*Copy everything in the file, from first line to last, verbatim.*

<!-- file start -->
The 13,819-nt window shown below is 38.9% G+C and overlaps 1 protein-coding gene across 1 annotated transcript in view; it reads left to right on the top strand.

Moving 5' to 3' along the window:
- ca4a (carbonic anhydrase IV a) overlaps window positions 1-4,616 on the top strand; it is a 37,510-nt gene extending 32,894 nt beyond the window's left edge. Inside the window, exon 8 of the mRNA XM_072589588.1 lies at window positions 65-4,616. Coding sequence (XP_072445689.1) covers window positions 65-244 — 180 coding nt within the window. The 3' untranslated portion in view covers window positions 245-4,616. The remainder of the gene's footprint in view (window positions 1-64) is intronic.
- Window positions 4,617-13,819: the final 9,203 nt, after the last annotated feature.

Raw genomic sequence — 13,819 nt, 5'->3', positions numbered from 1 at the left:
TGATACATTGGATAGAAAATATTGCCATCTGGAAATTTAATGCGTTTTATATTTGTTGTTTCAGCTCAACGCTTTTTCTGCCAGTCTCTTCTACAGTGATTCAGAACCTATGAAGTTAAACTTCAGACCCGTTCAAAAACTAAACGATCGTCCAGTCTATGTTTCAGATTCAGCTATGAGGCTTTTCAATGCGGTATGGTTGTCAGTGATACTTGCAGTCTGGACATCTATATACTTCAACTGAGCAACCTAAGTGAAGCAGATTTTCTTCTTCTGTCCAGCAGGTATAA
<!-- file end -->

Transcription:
The 13,819-nt window shown below is 38.9% G+C and overlaps 1 protein-coding gene across 1 annotated transcript in view; it reads left to right on the top strand.

Moving 5' to 3' along the window:
- ca4a (carbonic anhydrase IV a) overlaps window positions 1-4,616 on the top strand; it is a 37,510-nt gene extending 32,894 nt beyond the window's left edge. Inside the window, exon 8 of the mRNA XM_072589588.1 lies at window positions 65-4,616. Coding sequence (XP_072445689.1) covers window positions 65-244 — 180 coding nt within the window. The 3' untranslated portion in view covers window positions 245-4,616. The remainder of the gene's footprint in view (window positions 1-64) is intronic.
- Window positions 4,617-13,819: the final 9,203 nt, after the last annotated feature.

Raw genomic sequence — 13,819 nt, 5'->3', positions numbered from 1 at the left:
TGATACATTGGATAGAAAATATTGCCATCTGGAAATTTAATGCGTTTTATATTTGTTGTTTCAGCTCAACGCTTTTTCTGCCAGTCTCTTCTACAGTGATTCAGAACCTATGAAGTTAAACTTCAGACCCGTTCAAAAACTAAACGATCGTCCAGTCTATGTTTCAGATTCAGCTATGAGGCTTTTCAATGCGGTATGGTTGTCAGTGATACTTGCAGTCTGGACATCTATATACTTCAACTGAGCAACCTAAGTGAAGCAGATTTTCTTCTTCTGTCCAGCAGGTATAA